When connecting a team in Milwaukee and Los Angeles with a client in Philadelphia, SMART Boards enabled the WebEx sessions to morph from presentations to work sessions for a 350,000-square-foot hospital project. This greatly streamlined decision making by allowing real-time creating, sharing, and understanding of diagrams, sketches, and calculations. Technology enabled an 8-week schedule to create an operational model, program, and design of a 220-bed hospital for a city zoning submittal, and saved resources by greatly reducing airline trips.

Design Technologies = Less Reworking
Building information modeling (BIM) software increases productivity and enables tighter coordination between team members. The 3-D, real-time software provides the design team with the potential to dovetail with trade partners, such as steel manufacturers, mechanical engineers, and painters.

The 60,000-square-foot Fairfield Medical Office Building for Sutter Health is a milestone project for the application of Lean principles. The project team was divided into small, multi-disciplinary workgroups (including subcontractors) to design sub-components according to overall goals. Each discipline used BIM as part of its own process while NavisWorks integrated the various trades’ work, resolving physical and sequencing conflicts through clash detection. This served to smooth the construction workflow, which resulted in a project cost that was reduced over the life of the project (and during a period of enormous cost escalation). The building was designed and completed in only 25 months, and finished $3.2 million under budget.

Research Technologies = Higher-Quality Data to Analyze
Part of the Lean design process includes mapping how an end-user flows through a particular building. Designers must understand current processes to create ideal flows, adjacencies, and spaces that provide the best functionality for each process, department, or organization. Current flows are tracked in two ways: physically and conceptually. A labor-intensive, yet very effective, method for observing the staff engaged in different processes, observers with clipboards can physically track flows. A new solution is to use radio frequency identification (RFID) tags to track this staff movement through the facility. The data is then reviewed in real time, creating a traffic control center where blockages can be identified and addressed rapidly.

Whether gathered with clipboards or technology, from this information we can find out the sequence of activities and the travel distance between these activities. From there, we can collaborate with staff members, clients, and users to determine the activities that add value to the process, which activities add waste, and the desired adjacencies based on the ideal flow. The benefits of the ideal flow can be tracked by using “workflow sampling devices,” or PDAs. The devices can be programmed to ask a question at certain times during the day. In the case of mapping processes for healthcare facilities, the PDA might ask, “Are you with a patient or not?” By using these devices, HGA found that the amount of time the caregiver spent with a patient greatly increased due to the elimination of wasteful steps in the process.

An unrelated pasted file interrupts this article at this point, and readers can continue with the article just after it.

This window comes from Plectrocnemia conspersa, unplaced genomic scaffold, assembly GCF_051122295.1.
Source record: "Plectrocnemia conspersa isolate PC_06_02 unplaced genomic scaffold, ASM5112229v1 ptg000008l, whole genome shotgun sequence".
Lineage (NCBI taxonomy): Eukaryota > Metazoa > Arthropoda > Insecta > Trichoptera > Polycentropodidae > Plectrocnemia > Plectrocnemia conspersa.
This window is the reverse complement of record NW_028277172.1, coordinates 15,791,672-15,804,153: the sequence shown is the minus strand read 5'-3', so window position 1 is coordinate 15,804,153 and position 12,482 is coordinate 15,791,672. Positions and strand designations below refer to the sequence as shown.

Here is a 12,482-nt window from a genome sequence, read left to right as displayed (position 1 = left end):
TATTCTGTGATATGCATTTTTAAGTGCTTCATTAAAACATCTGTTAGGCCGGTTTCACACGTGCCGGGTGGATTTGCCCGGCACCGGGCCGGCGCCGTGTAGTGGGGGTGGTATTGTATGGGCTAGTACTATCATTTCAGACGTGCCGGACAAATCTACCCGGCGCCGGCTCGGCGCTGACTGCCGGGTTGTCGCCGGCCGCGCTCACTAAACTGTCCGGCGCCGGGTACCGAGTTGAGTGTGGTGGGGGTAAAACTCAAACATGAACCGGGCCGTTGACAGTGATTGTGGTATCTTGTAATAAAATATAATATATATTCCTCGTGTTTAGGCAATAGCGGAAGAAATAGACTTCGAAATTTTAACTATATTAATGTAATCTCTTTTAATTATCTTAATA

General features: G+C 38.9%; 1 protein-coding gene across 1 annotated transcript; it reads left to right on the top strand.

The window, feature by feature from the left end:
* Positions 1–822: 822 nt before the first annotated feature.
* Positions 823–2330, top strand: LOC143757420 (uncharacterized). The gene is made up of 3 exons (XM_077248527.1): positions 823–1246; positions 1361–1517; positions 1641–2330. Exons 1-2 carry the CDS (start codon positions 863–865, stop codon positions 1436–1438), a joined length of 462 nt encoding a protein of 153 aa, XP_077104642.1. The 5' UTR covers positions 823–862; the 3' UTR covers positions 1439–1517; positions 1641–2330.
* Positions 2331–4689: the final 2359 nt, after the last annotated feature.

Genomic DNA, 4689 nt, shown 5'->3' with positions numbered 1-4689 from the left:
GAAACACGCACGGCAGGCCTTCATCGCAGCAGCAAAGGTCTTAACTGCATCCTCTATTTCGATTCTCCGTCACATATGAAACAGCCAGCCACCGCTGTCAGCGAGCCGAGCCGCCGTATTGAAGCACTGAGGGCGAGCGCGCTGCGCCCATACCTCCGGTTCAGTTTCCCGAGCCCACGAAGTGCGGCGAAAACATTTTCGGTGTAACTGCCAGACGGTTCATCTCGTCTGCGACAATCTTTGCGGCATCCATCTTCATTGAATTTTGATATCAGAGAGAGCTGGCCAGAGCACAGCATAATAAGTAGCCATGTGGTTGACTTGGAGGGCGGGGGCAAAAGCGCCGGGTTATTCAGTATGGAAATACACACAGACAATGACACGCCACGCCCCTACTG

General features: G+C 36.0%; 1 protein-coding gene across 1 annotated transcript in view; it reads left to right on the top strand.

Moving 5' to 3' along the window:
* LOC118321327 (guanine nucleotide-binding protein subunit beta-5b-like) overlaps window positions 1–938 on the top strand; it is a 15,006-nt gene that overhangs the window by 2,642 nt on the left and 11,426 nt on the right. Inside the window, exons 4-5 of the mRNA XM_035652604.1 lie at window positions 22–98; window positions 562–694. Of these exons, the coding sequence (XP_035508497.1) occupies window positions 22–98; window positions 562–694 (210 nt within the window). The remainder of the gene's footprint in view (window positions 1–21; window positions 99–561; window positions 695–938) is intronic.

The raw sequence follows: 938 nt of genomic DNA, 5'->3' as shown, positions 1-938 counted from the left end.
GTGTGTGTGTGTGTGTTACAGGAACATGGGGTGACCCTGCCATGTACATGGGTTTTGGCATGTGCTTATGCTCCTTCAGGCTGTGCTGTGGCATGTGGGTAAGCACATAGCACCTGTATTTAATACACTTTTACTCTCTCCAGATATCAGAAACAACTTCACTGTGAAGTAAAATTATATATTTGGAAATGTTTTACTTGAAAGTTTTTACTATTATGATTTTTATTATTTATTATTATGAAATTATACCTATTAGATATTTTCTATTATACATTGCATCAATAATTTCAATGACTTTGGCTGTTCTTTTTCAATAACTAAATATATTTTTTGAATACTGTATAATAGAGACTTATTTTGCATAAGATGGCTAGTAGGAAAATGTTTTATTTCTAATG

Lean = Common Purpose
Lean methodologies have been known to save millions of dollars in construction costs, shave months off of project schedules, decrease operating costs by up to 40 percent, and deliver a higher level of building efficiency for users. Technology made these metrics possible by increasing our ability to collaborate. Traditional communication barriers are broken down so every team member shares a common goal: to do what is best for the client and the project. This is the central Lean concept: team clarity about that common purpose and elimination of energy that does not contribute toward it.

Stan Chiu, AIA, LEED AP, serves as vice president and lead designer in the Los Angeles office of HGA Architects and Engineers, one of the nation’s leading firms specializing in Lean design. With more than 15 years of experience, he is a leading architectural voice in healthcare design with an extensive design portfolio of higher education and healthcare facilities.